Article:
The Jeanne Clery Disclosure of Campus Security Policy and Campus Crime Statistics Act, as a part of the Higher Education Act of 1965, is a federal law that requires colleges and universities to disclose certain timely and annual information about campus crime and security policies. All public and private institutions of post secondary education participating in federal student-aid programs are subject to it. The act includes:

  • Publishing an annual report disclosing campus security policies and three years' worth of selected crime statistics.
  • Making timely warnings to the campus community about crimes that pose an ongoing threat.
  • Keeping a public crime log.
  • Upholding basic rights to victims of sexual assault.
  • Making accurate crime statistics available to the U.S. Department of Education, which centrally collects and disseminates campus crime statistics at the national level?
  • Facing possible fines from the U.S. Department of Education when schools fail to comply with the Clery Act.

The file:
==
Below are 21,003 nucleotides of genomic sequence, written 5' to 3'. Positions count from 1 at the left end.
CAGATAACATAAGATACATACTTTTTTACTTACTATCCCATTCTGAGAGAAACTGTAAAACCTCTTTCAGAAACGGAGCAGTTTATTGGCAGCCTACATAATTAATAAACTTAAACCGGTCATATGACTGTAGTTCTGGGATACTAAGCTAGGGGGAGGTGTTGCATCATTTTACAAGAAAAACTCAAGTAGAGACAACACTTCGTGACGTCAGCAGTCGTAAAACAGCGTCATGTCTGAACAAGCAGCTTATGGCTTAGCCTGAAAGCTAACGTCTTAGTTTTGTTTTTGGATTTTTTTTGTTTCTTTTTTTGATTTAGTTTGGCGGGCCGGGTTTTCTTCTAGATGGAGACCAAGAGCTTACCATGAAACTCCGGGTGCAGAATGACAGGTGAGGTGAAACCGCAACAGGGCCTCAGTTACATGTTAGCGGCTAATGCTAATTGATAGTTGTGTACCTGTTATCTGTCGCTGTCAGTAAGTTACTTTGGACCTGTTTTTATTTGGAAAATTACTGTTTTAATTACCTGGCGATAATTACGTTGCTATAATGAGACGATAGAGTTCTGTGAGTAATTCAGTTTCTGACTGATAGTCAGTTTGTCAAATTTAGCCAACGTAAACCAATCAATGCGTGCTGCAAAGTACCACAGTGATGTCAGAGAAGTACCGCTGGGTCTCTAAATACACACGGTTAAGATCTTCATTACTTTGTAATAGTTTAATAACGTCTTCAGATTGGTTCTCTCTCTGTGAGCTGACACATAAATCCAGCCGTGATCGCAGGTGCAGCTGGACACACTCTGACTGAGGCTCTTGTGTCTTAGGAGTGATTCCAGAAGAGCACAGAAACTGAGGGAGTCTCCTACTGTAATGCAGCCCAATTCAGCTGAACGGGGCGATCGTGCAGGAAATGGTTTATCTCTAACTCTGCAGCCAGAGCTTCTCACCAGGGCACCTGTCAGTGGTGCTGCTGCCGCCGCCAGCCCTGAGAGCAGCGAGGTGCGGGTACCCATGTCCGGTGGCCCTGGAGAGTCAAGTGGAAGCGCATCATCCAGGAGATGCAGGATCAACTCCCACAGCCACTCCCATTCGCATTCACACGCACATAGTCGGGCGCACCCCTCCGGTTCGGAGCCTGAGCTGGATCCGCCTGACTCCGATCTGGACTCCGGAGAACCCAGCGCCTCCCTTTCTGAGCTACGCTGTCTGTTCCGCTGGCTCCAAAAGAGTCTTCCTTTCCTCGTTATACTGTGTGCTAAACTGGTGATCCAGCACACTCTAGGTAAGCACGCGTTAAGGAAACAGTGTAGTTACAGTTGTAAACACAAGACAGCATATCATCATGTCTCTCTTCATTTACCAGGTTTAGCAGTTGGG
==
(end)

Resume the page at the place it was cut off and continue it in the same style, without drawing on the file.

Campus crime, arrest and referral statistics include those reported to NMU Public Safety and Police Services, as well as designated campus officials including, but not limited to, directors, deans, department heads, designated student support staff, advisers to students and student organizations, athletic coaches and local law enforcement agencies.

The "Clery Act" is named in memory of 19-year-old Lehigh University freshman Jeanne Ann Clery, who was raped and murdered on April 5, 1986, while asleep in her residence hall room.

Her parents, Connie and Howard Clery, later discovered that students hadn't been told about 38 violent crimes on the Lehigh campus in the three years before her murder. They joined with other campus crime victims and persuaded Congress to enact this law, which was originally known as the "Crime Awareness and Campus Security Act of 1990." A 1998 amendment formally named the law in memory of Jeanne Clery.